History and evolution of jewellery design
History and evolution of jewellery design
Since the inception of human history, jewellery has been a symbol of visual communication. The pictorial iconography of painting, sculpture, mosaic offer plentiful testimony to the jewellery worn in various eras by the humans and their associates. By the oldest civilization on the earth burying the dead with their richest precious garments and ornaments is another important evidence of jewellery and jewels magnitude in human history.
Since prehistoric times, before precious metals were discovered, humans use a great variety of shells, animal-fish bones and teeth, coloured pebbles, animal skins, animal horns and bird feathers for enough self-decoration as jewellery.
The settlement of the human race along the banks of great rivers and lakes facilitated the development of agriculture and animal husbandry. This human settlement led to the building of human civilizations that also led to the unearthing of alluvial deposits of minerals. The first among metals were gold metal and precious stones. This led to the development of ornaments for almost every part of the human body. For the head, there were crowns, tiaras, hairpins, combs, earrings, nose rings, lip rings, and earplugs. For the neck and torso, there were necklaces, fibulae (the ancient safety pin), brooches, pectorals (breastplates), stomachers, belts, and watch fobs. For the arms and hands armlets, bracelets, and rings were fashioned. For the thighs, legs, and feet craftsmen designed thigh bracelets, toe rings, ankle bracelets, and shoe buckles.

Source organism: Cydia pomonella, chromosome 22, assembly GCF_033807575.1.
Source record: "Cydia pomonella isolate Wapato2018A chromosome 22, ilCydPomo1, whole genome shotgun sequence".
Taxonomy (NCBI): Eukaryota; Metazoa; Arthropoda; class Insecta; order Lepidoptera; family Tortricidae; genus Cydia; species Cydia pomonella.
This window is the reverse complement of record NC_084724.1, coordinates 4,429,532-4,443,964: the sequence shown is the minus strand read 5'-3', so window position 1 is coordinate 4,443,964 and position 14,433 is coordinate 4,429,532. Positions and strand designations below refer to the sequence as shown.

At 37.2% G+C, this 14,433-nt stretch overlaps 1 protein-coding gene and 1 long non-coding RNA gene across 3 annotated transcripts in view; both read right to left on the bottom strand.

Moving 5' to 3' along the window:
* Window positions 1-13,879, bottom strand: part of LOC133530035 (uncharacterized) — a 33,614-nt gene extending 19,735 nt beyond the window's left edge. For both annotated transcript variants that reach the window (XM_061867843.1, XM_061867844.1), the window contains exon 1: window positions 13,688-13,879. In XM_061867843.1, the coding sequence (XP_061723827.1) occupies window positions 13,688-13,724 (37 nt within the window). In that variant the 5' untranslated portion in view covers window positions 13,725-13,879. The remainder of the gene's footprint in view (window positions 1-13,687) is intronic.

After research, the most ancient evidence of jewellery is found in Sumerian Queen Pu-abi’s tomb at Tall al-Muqayyar, dating from the 3rd millennium BCE. In the crypt, the queen’s body was enclosed with a sort of robe made of gold, silver, lapis lazuli, carnelian, agate, and chalcedony beads. The processes like welding, alloys, filigree, stonecutting, and even enamelling were developed during the Sumerian times. Animals, leaf, geometry disks, circles, cylinders, spheres were the source of inspiration for jewellery design and making.
The discovery of the tomb of the Egyptian pharaoh Tutankhamun, 18th dynasty, 1539–1292 BCE, exposed the biggest collection of gold and jewellery in the world in the pharaoh’s innermost coffin. It contained bracelets, earrings, necklaces, amulets, pendants, and rings are of outstanding quality and a high degree of sophisticated refined jewellery design. Egyptian jewellery chiefly made of beads, on the rhythmic repetition of colours and shapes of a lotus flower, Isis knot, Horus eye, falcon, serpent, vulture, and sphinx are all designs symbolize religious beliefs and cults.
The Bronze Age civilization that prospered at Crete on the Mediterranean island had the gold working were granulation, filigree, cutting and stamping of a gold sheet into beads to form necklaces and diadems, as well as to decorate clothing.
The Indian subcontinent gives archaeological evidence of rings, bracelets, and other types of jewellery. The Indus civilization demonstrates the indication of jewellery like a necklace with three pendants, armlets, bangle bracelets, hair ornaments, earrings, necklaces with round and cylindrical beads, chains, belts, and arm rings. Stonecutting and polishing of precious and semi-precious stone are existing since the 4th–5th century CE, proof provided by Buddhist statues. Later rich Hindu Rajas and Mughals adorned themselves greatly with the jewels. A very early type of Hindu amulet known as ‘Nauratan’ made up of a gold plaque with nine precious stones fastened above it. A series of ‘nauratan’ could be used to form a necklace or belt. A wide variety of forms were used for jewellery making by pearls, filigree, gems, and coral appeared in floral compositions with contrasting colours having Lotus leaves design.
In the early twentieth century, the producer of synthetic gemstones grew rapidly. They were providing traditional jewellery design at more reasonable prices for a bigger market.
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